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Unsinkable can float home for converted trainer Ger Lyons

By Richard Forristal

Published 28/07/2015

Ger Lyons
Ger Lyons

Ger Lyons has developed a somewhat reluctant affinity for Galway's unique charms and his fingerprints are all over tonight's Topaz Mile.

In times past, the highly efficient Meath operator would swerve the summer gala in Ballybrit altogether.

Combined with an inevitable sense of futility in trying to compete with a DK Weld equine battalion that might have been targeted specifically at this particular week since birth, the trappy nature of an undulating track that can leave so much to chance didn't endear itself to Lyons.

For a man renowned for maximising the full potential of the horses at his disposal all year around, he would take or leave Galway - and he rarely gave a second thought to letting it pass off entirely without him. Then 2013 happened.

Lyons felt that Brendan Brackan was too well treated not to have a cut at a valuable handicap, and tonight's €120,000 affair fitted the bill. He isn't a trainer that would look a gift horse in the mouth, so he cast his prejudices aside.

Under the then nascent talent of Colin Keane, Brendan Brackan bolted up, plundering a winner's pot of over €71,000. That was Lyons' Damascene moment. He was converted, and the extent to which he has moderated his thinking is maybe most evident in his debuting a two-year-old at the track tonight.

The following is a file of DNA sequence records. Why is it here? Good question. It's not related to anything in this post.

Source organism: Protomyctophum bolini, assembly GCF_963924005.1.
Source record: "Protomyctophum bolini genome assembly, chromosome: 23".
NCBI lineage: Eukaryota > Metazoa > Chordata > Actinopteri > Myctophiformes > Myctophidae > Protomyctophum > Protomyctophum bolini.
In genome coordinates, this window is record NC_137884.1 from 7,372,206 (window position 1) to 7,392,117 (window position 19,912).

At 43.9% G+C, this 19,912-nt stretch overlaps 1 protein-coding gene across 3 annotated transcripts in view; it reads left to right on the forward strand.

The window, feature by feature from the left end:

In 2014, Lyons returned to net a further €23,000 when Piri Wango was just collared in the Mile by Vastonea. When it was put to him on social media recently that his stance had evolved, he pointed to the luck that he had enjoyed in the premier handicap, and quipped, tongue firmly in cheek,"Greed is good."

This evening, Lyons is responsible for five runners, or 36pc of the entire 14-runner Mile field, with Brendan Brackan topping the weights, this time under young Robbie Downey.

Keane prefers Unsinkable, and it will be a surprise if the quintet don't have a serious impact on proceedings.

The gallant grey Vastonea is also back. He landed the race for a second time in three years under Gary Halpin 12 months ago, and looks to have a live chance of becoming the first horse to win it three times. His indomitable trainer Kevin Prendergast is seeking a seventh win in the showpiece, all of 43 years after his first.

In the time since the old McDonogh Handicap's inauguration a year earlier in 1971, just one cross-channel raider has taken the spoils for export. Brian Ellison's Baraweez - third last year before winning later in the week - and George Baker's Jack's Revenge are charged with doubling that tally.

Both English handlers have booked one of the O'Brien brothers. Dual champion jockey Joseph is pencilled in for Jack's Revenge and Donnacha is booked for Baraweez, so they won't want for assistance from the saddle.

Belfast Telegraph

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